"A framework for making decisions"

Written on January 25 2013 at 14:27

A lot of my time, energy and worry with regards to Free Range over the past year or so has been about trying to establish a direction, a goal, a sense of momentum. A shared and explicit purpose, of what we are trying to achieve and how we think about achieving it.

As we entered the new year, this stuff was very much at the front of my mind, and a serendipity would have it I came across this article by Steven Sinofsky (let’s not hold his Microsoft background against him, at least for now), with some words that felt particularly relevant.

Some quotes:

If you think about a team as a set of folks each coming to work to make difficult choices each and every day (and night!) then the critical element for the team is a shared and detailed sense of the overall plan for a product. Historically software planning has not matured to the degree of planning for most other engineering endeavors (construction, transportation). For the most part this is viewed as a positive—it is the “soft” part of software that makes it fun, agile, and in tune with the moment

But if each perspective on a team is maximizing their creativity and agility, it doesn’t take long for chaos to take over. And worse, if things get chaotic and don’t come together well then fingers start pointing.

It is often amazing how quickly the most well-intentioned folks working together can start to have that so-called natural tension turn into a genuine dysfunction.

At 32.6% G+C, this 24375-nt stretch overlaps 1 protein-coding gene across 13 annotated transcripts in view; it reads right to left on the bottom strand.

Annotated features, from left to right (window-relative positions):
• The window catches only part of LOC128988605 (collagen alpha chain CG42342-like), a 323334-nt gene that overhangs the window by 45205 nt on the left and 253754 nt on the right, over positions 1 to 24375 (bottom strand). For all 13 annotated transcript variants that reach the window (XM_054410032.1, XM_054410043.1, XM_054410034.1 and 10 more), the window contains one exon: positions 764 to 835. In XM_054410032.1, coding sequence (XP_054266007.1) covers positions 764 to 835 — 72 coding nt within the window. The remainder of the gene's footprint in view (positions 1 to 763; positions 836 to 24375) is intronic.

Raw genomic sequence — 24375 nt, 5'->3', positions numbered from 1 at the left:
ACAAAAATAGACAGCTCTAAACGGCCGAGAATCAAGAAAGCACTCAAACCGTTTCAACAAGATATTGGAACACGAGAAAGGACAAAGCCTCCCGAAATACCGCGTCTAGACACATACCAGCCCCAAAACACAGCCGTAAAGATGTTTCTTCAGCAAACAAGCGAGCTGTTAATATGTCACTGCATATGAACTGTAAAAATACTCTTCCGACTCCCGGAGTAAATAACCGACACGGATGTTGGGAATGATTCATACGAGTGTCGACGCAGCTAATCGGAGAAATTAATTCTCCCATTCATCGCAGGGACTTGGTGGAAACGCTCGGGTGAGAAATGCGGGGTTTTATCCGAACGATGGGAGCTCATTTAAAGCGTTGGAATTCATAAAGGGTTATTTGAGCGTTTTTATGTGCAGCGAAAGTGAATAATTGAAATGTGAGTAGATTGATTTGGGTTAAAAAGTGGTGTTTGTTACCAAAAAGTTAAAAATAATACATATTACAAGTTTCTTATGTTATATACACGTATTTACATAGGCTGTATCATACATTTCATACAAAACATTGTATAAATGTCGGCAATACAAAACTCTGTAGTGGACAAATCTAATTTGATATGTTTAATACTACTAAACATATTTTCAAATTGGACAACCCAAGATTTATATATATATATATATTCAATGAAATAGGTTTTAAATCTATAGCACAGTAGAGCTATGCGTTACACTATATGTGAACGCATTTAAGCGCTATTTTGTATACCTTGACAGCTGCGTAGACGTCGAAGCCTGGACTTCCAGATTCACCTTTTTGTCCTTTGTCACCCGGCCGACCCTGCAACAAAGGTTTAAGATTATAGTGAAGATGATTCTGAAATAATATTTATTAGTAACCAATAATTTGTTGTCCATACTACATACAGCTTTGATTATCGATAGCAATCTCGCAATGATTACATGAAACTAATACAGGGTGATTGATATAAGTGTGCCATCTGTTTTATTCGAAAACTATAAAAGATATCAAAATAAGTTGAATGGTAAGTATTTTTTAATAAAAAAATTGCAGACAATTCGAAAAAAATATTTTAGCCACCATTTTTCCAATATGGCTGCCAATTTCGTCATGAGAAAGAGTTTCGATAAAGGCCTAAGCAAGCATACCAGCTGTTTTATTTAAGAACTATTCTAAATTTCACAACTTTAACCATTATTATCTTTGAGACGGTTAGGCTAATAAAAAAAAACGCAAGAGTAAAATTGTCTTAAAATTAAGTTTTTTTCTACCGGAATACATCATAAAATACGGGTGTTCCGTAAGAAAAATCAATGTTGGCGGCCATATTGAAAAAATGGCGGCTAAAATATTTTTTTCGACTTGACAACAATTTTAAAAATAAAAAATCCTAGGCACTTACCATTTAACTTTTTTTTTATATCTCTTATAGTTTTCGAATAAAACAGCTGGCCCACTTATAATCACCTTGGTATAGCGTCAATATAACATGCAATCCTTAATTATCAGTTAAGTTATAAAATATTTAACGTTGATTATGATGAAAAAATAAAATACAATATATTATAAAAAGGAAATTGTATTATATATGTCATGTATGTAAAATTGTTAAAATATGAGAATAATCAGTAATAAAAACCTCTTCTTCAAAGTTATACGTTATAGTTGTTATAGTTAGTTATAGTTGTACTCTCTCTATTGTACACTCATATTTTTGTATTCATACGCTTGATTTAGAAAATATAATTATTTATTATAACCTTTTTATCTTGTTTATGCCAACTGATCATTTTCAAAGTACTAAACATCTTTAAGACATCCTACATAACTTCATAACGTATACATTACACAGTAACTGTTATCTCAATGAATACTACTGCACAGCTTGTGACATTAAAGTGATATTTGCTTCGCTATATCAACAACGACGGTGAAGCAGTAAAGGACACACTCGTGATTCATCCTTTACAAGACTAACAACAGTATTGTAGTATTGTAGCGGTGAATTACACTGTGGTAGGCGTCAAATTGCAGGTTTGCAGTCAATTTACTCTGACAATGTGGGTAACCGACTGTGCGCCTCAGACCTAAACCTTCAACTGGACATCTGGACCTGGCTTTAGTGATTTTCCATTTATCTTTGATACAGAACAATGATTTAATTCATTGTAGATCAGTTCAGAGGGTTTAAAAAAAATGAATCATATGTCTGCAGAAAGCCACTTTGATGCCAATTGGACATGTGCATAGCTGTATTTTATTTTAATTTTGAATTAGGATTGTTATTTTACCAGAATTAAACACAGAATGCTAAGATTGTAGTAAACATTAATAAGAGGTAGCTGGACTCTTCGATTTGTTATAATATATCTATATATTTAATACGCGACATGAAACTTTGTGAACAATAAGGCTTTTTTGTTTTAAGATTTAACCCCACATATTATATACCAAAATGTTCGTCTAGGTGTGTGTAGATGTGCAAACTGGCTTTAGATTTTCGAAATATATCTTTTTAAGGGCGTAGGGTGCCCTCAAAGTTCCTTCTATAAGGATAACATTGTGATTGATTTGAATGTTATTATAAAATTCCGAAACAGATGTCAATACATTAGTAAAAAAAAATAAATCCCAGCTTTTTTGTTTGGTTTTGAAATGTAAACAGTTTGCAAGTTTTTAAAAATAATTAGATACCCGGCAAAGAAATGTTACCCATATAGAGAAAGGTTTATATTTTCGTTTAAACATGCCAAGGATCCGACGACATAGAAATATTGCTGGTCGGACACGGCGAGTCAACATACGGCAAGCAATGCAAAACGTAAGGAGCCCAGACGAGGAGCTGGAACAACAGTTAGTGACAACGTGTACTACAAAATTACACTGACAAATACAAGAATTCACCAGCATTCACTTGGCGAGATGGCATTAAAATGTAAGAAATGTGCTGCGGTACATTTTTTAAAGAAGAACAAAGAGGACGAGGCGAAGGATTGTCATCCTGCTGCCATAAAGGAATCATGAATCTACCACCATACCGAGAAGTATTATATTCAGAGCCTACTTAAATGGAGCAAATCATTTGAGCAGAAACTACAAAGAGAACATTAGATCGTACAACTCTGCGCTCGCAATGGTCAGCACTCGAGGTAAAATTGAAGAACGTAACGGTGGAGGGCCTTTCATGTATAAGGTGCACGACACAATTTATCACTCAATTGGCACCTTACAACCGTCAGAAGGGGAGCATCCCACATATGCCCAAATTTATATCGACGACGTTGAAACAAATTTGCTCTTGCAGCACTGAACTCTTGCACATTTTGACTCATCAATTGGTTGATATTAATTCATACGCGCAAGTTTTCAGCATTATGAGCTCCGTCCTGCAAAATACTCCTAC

For a project of any size that goes beyond a handful of people or involves any complexity, detailing the how and why of a product, not just the what, is a critical first step. The reality is that every member of the team benefits from the context and motivation for the project.

The point of a plan is to build a bridge made up of the how and why, not the what.

A plan for what is being built can sound so heavy or burdensome. It can be. It doesn’t have to be. Another word for a plan is a “framework for making decisions”.

It’s this last sentence that really resonates with me.

I don’t want a plan for Free Range so that we can decide rigidly upfront exactly what we’re going to do, followed by dogmatic excecution.

I want a plan so that we have a framework for making decisions; so that we have a way of evaluating our choices that is based on some commonly agreed goals and principles. Without this, I can only see chaos taking the reigns. And not the good kind either.


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